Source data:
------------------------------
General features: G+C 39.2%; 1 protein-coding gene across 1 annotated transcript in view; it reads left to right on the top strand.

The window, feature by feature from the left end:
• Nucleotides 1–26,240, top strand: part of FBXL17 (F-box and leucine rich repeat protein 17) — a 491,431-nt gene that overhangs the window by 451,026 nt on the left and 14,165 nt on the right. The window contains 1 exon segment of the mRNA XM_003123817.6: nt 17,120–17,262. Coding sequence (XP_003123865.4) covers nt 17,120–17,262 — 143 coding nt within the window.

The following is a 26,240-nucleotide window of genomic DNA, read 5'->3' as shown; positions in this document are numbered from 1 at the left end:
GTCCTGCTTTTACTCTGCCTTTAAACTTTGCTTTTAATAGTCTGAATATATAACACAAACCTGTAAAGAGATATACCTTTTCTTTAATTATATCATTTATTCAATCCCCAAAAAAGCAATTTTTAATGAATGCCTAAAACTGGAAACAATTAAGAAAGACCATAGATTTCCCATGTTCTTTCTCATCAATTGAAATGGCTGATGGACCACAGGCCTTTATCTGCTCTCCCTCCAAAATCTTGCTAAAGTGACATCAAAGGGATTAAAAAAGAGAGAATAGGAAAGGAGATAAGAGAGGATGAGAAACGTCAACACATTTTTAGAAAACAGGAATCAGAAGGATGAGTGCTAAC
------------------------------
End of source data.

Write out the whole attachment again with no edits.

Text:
General features: G+C 39.2%; 1 protein-coding gene across 1 annotated transcript in view; it reads left to right on the top strand.

The window, feature by feature from the left end:
• Nucleotides 1–26,240, top strand: part of FBXL17 (F-box and leucine rich repeat protein 17) — a 491,431-nt gene that overhangs the window by 451,026 nt on the left and 14,165 nt on the right. The window contains 1 exon segment of the mRNA XM_003123817.6: nt 17,120–17,262. Coding sequence (XP_003123865.4) covers nt 17,120–17,262 — 143 coding nt within the window.

The following is a 26,240-nucleotide window of genomic DNA, read 5'->3' as shown; positions in this document are numbered from 1 at the left end:
GTCCTGCTTTTACTCTGCCTTTAAACTTTGCTTTTAATAGTCTGAATATATAACACAAACCTGTAAAGAGATATACCTTTTCTTTAATTATATCATTTATTCAATCCCCAAAAAAGCAATTTTTAATGAATGCCTAAAACTGGAAACAATTAAGAAAGACCATAGATTTCCCATGTTCTTTCTCATCAATTGAAATGGCTGATGGACCACAGGCCTTTATCTGCTCTCCCTCCAAAATCTTGCTAAAGTGACATCAAAGGGATTAAAAAAGAGAGAATAGGAAAGGAGATAAGAGAGGATGAGAAACGTCAACACATTTTTAGAAAACAGGAATCAGAAGGATGAGTGCTAAC